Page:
So it amused me that the New York Times, having spread "metrosexual" into the world's vocabulary a few years back, now writes basically the same article, this time calling it 'gay vague' ("Gay or Straight? Hard to Tell"). The article struggles almightily to say just how this 'phenomenon' is different from 'metrosexuality':
All this faux hoo-ha seems to mean, really, is that American men are becoming as style-conscious as their European counterparts. (Remember those "gay or European" Internet quizzes a while back?) And even then I'd venture that it's American men living on the coasts who're doing so.
The result is a new gray area that is rendering gaydar - that totally unscientific sixth sense that many people rely on to tell if a man is gay or straight - as outmoded as Windows 2000. It's not that straight men look more stereotypically gay per se, or that out-of-the-closet gay men look straight. What's happening is that many men have migrated to a middle ground where the cues traditionally used to pigeonhole sexual orientation - hair, clothing, voice, body language - are more and more ambiguous. Make jokes about it. Call it what you will: "gay vague" will do. But the poles are melting fast.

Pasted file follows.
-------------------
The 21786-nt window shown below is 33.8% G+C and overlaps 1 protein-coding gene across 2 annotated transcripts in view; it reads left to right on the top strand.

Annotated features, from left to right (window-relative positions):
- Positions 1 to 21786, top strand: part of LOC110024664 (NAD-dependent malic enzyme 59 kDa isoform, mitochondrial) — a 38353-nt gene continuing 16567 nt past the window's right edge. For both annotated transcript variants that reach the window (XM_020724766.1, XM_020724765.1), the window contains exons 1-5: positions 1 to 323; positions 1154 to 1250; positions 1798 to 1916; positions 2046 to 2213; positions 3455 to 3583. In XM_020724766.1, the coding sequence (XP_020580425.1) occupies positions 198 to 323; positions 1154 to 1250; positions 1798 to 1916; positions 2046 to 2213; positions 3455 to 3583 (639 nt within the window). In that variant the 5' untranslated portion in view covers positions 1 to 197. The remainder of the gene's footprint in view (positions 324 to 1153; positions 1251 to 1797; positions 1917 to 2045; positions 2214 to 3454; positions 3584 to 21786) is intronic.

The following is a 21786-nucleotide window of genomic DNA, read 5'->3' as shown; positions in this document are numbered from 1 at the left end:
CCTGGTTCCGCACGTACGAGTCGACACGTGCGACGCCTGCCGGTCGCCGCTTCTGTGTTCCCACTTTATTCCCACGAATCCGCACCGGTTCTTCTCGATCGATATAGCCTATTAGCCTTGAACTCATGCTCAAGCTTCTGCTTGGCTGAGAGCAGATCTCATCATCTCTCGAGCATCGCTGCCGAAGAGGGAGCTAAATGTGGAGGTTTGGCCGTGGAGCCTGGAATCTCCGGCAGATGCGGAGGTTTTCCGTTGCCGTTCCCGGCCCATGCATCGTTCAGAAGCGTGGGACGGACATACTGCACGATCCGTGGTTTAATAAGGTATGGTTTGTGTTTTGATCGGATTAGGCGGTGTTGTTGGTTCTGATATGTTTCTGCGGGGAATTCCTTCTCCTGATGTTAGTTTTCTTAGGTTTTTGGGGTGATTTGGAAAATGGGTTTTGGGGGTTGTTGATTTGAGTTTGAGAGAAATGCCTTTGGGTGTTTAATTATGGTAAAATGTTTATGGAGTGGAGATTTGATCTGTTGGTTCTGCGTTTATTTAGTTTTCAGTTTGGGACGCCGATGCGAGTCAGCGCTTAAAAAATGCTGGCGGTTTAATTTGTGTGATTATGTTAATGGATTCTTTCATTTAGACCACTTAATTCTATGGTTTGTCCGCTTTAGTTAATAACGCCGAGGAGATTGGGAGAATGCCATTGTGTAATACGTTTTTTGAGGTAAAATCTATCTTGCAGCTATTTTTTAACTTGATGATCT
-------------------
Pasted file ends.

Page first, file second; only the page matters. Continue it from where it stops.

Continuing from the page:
The new convergence of gay-vague style is not to be confused with metrosexuality, which steered straight men to a handful of feminine perks like pedicures, scented candles and prettily striped dress shirts. Gay vagueness affects both straight and gay men. It involves more than grooming and clothes. It notably includes an attitude of indifference to having one's sexual orientation misread; hence the breakdown of many people's formerly reliable gaydar.
Brands/bands namedropped in the article that I own at least one item from: 2xist, Modern Amusement, the Bravery ("Honest Mistake" is on the soundtrack to MVP Baseball 2005 - I'd never really thought about the lyrics, but the juxtaposition of an ambiguously gay song as the soundtrack to a sports game is amusing to me), Details magazine, Speedo. Hmm.
The Village Voice on metrosexual backlash